Lately, I’ve been working on a project that has some pretty heavy duty encryption requirements. This stuff is very cool, but somewhat mysterious. I have run into these two errors and couldn’t really find a good description of what they are or more importantly, how to fix them.
Input too large for rsa cipher
Unknown block type
The problem is that without the code changing at all these two errors pop up all the time but very randomly. Read more
I’m not sure what the heck is really going on here, but for some reason, sometimes I can’t delete files and folders. I get an error message telling me:
Could not find this item
This is no longer located in E:\. Verify the item's location and try again.
One of the great promises of .Net was the escape of DLL Hell. While the .Net framework has reduced it from uncontrollable levels, any experienced developer can tell you it’s far from gone. Especially when you need to write code and then deploy it to multiple servers. Fortunately, there are tools that can help.
I have come across a situation recently where I am coding in DEBUG mode and things are working perfectly. When I go and try to get things running in RELEASE mode, I get an error.
Recently, a co-worker ran into a problem I had run into many times in the past. After taking a few minutes to figure things out I was able to help him. It surprised me that I hadn’t blogged about this before. So here we go…
Does this look familiar to you?
The type or namespace 'SomeNamespace' could not be found (are you missing a using directive or an assembly reference?)
I bet you’ve probably seen it before. It happens when you forget to include a reference in your project or if you don’t use a ‘using’ directive to include the assembly. Read more
I’m working on an MVC Website. In development in Visual Studio, things are working perfectly. My app needs to run in IIS. Easy enough, right? Just set it up in IIS and you’re off and running.
Recently though, my IIS instance of the site stopped working. What?! I began to get the following error:
HTTP Error 503. The service is unavailable.
Wha wha wha?! I checked IIS and it’s running properly. What the heck? SQL Server is okay. The thing works perfectly in Visual Studio. ARG. Read more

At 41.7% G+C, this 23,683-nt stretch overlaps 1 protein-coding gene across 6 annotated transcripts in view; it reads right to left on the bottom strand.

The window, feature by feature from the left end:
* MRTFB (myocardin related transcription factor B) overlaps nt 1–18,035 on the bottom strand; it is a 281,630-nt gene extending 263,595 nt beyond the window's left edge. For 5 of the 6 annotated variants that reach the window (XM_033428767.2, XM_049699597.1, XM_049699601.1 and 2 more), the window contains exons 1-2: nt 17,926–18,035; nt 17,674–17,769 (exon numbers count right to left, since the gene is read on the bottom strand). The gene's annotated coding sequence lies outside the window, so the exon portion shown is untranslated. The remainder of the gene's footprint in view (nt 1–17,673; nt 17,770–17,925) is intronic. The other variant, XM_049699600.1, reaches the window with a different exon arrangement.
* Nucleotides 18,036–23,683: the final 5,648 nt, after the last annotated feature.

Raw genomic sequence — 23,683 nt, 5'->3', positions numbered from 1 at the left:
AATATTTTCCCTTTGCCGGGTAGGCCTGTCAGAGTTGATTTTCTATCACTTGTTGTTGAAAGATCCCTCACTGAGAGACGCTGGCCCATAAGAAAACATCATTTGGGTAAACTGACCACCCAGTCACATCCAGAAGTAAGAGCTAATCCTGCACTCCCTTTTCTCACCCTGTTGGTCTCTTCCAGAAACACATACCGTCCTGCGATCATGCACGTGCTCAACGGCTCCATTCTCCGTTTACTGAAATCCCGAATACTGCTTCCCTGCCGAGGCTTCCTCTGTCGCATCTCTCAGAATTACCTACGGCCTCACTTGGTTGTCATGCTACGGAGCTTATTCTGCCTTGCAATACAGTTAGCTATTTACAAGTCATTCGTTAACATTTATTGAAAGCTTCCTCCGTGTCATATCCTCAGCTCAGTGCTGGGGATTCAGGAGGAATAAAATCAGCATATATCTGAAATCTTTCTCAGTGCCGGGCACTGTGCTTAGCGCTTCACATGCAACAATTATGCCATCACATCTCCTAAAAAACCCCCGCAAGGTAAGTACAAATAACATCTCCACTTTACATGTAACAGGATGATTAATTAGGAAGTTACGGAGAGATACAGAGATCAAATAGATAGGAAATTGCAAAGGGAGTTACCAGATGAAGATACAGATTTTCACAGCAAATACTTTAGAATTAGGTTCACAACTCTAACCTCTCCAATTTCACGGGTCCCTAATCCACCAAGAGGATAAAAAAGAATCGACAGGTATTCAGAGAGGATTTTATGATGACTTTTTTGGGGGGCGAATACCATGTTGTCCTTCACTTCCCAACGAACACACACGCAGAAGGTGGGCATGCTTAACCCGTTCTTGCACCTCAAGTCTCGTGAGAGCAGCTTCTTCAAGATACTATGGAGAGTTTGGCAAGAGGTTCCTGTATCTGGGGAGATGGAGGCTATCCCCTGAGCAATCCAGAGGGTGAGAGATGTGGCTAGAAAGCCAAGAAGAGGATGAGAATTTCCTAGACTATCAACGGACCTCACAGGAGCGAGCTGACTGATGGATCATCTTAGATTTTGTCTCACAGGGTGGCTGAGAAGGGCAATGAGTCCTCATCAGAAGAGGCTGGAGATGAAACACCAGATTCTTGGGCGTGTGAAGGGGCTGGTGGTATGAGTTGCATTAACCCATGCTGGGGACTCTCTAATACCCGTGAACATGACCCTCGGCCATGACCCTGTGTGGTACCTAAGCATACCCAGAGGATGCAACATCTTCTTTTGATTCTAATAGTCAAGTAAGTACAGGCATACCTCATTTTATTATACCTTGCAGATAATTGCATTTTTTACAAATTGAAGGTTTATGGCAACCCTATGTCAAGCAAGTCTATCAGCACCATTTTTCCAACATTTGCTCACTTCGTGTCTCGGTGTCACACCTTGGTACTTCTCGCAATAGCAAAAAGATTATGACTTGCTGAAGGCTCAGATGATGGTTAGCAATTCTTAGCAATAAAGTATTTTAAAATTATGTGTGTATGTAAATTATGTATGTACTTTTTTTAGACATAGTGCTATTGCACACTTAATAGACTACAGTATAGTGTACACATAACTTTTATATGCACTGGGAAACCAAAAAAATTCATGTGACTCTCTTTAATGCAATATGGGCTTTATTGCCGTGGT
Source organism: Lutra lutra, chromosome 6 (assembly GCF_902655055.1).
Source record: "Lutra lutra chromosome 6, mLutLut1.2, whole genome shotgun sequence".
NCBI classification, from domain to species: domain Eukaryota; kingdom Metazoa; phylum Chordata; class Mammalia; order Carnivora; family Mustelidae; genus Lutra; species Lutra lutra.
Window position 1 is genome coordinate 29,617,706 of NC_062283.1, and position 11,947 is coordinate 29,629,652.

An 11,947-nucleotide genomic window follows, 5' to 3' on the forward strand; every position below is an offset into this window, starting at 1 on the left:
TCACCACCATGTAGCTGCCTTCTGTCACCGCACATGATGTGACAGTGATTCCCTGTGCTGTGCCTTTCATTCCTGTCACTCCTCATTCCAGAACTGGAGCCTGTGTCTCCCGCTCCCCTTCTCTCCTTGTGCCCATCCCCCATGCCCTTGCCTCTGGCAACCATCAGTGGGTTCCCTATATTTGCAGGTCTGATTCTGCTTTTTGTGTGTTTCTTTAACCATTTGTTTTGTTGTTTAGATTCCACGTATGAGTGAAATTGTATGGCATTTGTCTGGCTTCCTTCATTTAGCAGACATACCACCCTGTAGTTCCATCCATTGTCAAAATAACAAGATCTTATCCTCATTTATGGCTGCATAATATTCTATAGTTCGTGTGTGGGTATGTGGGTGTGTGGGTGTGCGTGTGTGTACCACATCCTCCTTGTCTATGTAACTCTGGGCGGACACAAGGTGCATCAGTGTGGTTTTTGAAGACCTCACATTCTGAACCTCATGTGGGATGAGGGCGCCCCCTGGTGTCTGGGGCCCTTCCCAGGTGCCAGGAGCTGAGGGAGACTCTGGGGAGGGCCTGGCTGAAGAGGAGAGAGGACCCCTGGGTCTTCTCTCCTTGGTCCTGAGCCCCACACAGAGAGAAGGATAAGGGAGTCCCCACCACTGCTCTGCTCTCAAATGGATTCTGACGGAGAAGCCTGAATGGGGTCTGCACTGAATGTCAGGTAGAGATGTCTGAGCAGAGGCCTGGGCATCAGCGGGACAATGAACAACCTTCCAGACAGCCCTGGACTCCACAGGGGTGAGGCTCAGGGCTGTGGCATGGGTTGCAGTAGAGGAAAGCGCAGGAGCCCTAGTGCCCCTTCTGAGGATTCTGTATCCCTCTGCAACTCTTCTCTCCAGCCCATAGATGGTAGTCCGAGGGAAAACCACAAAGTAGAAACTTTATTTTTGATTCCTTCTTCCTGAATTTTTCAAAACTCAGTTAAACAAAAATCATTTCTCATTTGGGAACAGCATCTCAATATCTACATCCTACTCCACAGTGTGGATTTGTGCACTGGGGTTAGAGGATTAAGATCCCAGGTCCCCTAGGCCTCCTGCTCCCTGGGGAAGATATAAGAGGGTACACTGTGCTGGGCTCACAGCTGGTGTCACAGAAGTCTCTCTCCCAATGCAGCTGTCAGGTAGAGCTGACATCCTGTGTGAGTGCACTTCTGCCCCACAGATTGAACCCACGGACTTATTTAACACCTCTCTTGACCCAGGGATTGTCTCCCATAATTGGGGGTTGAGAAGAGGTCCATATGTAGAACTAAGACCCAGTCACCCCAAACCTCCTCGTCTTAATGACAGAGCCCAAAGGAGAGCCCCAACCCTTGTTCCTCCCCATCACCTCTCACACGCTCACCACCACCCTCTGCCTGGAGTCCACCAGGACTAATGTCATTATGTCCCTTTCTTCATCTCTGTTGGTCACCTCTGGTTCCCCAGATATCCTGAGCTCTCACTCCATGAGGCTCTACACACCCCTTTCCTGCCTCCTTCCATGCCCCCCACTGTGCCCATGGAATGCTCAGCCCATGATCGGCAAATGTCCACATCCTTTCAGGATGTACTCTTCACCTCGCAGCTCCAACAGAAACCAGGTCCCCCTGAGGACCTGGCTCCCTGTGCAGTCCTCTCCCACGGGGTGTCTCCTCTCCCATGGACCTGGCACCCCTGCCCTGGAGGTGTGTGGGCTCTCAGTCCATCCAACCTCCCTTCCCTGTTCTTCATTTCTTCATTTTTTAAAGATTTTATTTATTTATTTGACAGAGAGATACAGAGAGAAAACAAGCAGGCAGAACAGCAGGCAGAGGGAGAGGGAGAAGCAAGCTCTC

Recently, I’ve been working on a project that relies on a backend business object layer. The business object (BO) layer, requires authentication in order to be used. For most of the systems, this is okay, but my project is to be used by end users. We don’t need to authenticate the users… we need to authenticate the system.
This is easy enough using the CustomPrincipal object in Rocky Lhotka’s CSLA framework (which is also being used). We simply create the CustomPrincipal and add that to the ApplicationContext. Read more
There’s a commonly known piece of information that pretty much everyone knows… use it or lose it. It applies to foreign languages, computer language, cooking techniques… all sorts of things.
Things like the code to unlock restrictions on an iPhone! Read more
I got a text message from AT&T this morning. It was a courtesy message to let me know that I was approaching my monthly data limit. I only signed up for the 200Mb plan so 65% of that means that I’ve used up 130Mb. How the heck did that happen?!
It turns out it’s not that hard to do… especially when you update your applications just before you leave the comfy confines of work and free wi-fi. I began the application update while connected to the wi-fi at work, but then left for home. The phone dutifully continued to update the applications over the cellular network. Ooops! Read more
Everyone knows they should be backing up their data, right? Just like flossing and rotating your tires though, sometimes it’s easy to let it slip for a while. But for those of you that *do* backup your data, are you doing it right?
First of all, there’s really no excuse for not backing up your data now-a-days. External hard drives are really affordable and dead simple. Backup software is built into most modern operating system to make it as invisible as possible. If you’re not backing up your data, you must have some sort of obsession with tempting fate. Read more